A Long Awaited Reflection from the Privileged Left


Back in the day, campus revolutionaries sported army surplus jackets and black Ernesto Che berets. Now it would seem they prefer the Harry Potter look. At least this appears to be the case with William Foley, the deputy editor of Trinity News who bears a striking resemblance to a younger Daniel Radcliffe – complete with magical round spectacle frames. One hopes this look is not in anticipation of the disappearing act many ‘leftist’ students pull once they have been furnished with their diplomas and a leg-up onto their career paths. I shan’t be ribbing Foley too much, as that would be judging him prematurely and unfairly. Besides, he is saying what I’ve been saying for a long time.


Other than opening his comment in spectacular fashion with “Leon Trotsky once said;” no doubt to put his rouge revolutionary balls on the table, he sets in about his left-leaning student colleagues for their whimsical commitment to the cause and their downright distain for the socialism of the working class. He is right. Ireland’s intellectual left, perhaps since the end of the Lockout, has been consistently inconsistent in its relationship with ordinary working people. In more recent years the only genuine organic working class strivings have been stone-walled by the so-called left’s self-appointed betters. This intellectual left has succumbed to either the vanguardist bandwagoning of the Socialist Party and the Socialist Workers Party or to retreating, as Foley expertly points out, into safe, anally retentive quibbles over politically correct language.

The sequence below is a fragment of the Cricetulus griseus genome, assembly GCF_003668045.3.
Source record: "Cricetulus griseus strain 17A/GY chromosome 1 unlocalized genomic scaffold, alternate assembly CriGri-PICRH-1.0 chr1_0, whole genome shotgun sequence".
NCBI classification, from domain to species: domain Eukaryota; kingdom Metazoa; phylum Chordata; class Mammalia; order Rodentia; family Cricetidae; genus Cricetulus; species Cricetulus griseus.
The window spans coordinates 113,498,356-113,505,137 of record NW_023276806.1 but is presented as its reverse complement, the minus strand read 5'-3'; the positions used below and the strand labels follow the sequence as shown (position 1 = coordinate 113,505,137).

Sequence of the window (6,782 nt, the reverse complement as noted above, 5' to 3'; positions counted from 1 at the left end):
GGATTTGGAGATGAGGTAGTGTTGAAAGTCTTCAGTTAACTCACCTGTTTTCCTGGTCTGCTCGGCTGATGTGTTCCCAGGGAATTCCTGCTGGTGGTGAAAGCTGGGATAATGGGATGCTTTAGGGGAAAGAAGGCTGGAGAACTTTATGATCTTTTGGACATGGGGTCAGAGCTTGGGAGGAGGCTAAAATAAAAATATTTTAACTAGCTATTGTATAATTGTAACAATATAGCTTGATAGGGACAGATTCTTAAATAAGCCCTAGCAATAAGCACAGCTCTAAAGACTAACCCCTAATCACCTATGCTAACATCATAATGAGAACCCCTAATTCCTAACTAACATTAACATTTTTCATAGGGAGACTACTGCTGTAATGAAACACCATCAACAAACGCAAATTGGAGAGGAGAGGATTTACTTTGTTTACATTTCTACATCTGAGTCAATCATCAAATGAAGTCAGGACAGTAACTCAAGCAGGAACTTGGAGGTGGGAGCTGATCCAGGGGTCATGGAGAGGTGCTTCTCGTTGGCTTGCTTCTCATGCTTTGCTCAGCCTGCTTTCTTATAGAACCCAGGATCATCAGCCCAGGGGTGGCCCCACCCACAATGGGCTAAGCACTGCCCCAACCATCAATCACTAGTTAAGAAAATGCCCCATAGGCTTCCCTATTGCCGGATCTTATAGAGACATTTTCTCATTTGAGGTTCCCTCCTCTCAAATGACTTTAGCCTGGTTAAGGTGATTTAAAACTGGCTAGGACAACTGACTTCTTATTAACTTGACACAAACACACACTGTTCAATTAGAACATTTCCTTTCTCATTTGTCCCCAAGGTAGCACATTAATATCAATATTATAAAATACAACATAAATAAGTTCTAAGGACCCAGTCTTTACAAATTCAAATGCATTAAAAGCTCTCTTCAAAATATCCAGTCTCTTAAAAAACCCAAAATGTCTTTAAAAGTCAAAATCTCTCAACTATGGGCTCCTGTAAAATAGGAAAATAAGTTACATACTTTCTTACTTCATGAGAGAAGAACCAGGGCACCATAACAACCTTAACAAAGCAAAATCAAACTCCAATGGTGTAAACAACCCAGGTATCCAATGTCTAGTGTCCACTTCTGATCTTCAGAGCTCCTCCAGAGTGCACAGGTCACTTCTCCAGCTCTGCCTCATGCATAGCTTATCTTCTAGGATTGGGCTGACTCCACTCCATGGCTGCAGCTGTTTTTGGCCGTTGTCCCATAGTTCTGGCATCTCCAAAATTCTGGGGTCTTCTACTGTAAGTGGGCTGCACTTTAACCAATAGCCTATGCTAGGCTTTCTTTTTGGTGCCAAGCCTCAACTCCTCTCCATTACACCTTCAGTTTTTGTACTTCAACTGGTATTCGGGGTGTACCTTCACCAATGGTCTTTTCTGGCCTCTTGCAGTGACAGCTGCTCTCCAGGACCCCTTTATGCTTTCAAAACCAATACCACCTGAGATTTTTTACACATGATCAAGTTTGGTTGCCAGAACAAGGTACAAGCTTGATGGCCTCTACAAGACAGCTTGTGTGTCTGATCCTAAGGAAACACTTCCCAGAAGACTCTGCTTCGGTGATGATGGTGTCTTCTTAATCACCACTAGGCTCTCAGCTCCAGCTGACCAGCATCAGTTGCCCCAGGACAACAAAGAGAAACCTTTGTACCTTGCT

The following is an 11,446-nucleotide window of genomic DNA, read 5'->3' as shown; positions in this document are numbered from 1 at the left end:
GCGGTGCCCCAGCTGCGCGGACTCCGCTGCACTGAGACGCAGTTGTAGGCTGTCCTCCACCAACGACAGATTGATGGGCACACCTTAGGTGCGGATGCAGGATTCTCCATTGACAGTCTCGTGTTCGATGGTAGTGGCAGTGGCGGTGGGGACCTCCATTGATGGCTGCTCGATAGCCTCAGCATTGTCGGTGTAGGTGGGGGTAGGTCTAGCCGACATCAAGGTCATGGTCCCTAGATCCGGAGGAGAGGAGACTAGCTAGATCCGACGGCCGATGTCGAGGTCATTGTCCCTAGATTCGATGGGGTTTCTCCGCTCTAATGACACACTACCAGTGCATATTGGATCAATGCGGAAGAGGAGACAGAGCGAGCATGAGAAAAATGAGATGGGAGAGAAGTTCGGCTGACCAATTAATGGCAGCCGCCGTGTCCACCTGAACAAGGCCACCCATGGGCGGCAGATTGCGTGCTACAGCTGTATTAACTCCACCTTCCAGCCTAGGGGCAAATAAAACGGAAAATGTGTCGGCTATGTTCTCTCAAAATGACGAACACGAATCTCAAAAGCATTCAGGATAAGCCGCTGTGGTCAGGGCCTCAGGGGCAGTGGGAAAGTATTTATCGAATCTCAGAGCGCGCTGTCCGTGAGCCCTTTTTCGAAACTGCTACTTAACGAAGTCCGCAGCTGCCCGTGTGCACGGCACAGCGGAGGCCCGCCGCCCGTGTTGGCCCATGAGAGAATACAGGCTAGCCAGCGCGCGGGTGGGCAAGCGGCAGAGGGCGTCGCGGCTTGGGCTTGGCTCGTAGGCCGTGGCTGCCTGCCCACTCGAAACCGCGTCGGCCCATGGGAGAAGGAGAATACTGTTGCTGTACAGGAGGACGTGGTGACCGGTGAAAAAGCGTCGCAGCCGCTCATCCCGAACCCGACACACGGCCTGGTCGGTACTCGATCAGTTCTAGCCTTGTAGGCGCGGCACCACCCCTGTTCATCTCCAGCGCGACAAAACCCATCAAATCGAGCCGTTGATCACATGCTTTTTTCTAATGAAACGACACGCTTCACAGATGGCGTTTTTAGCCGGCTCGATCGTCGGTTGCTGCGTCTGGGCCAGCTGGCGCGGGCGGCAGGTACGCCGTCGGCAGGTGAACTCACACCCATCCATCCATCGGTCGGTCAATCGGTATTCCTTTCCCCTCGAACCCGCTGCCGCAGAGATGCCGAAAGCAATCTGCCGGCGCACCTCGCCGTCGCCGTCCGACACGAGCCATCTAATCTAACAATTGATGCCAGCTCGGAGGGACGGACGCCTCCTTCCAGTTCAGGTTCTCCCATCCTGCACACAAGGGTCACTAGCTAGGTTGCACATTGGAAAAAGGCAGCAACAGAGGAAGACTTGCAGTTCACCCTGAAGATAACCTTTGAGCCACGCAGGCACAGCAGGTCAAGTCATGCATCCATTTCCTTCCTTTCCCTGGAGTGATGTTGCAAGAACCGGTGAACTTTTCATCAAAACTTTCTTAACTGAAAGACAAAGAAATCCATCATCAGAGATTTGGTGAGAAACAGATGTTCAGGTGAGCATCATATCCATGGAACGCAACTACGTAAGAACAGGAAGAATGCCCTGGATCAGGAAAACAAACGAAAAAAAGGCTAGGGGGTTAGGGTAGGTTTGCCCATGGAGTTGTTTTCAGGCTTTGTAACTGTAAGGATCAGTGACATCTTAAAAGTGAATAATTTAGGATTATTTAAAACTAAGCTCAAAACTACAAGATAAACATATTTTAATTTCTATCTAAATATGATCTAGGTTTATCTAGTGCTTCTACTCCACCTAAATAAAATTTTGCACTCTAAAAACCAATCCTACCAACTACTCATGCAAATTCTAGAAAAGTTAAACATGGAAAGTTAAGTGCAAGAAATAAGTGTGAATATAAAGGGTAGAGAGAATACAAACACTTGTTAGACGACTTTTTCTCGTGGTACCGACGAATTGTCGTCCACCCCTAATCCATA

Here we shall ignore those who have swelled the ranks of the language police. Let the dead bury their own dead. No sooner will they pass through their commencements than they will be tugging on daddy’s coattails and regaling the boys at the yacht club in Dún Laoghaire with yarns of their conversion from socialism. They’re full of bullshit. Let them go.

This vanguard thing is different. It’s still bullshit, but it’s a different flavour of bullshit; it at least has the seeds of something better in it. Eager as he was to recite Trotsky, I’m going to assume Foley is – perhaps unfairly – a vanguardist; a revolutionary of the Fourth International and the permanent revolution. William Foley is spot on the money when he points out the hypocrisy of the university educated left in its rejection of worker solidarity. It exposes the lack of trust the learned élites have for the initiative and experience of working people, and, more damning, hints at their hope to assume command of the coming revolution. This is precisely why the vanguard has never been trusted by the very people for whom it claims to exist.

In every stirring of the proletariat around the world the vanguard has failed, and it has failed because there is no vanguard without the mass support of the working people. Solidarity is everything, and without it the revolution is nothing. Socialism of course needs its intellectuals. It withers and dies without them. Yet an intellectual socialism without the socialism of the worker is dead. Revolutions do not simply happen in order for a leadership to catch on; they are built from the ground up in a participatory relationality between all its parts. This, and only this, is what it means to be united.


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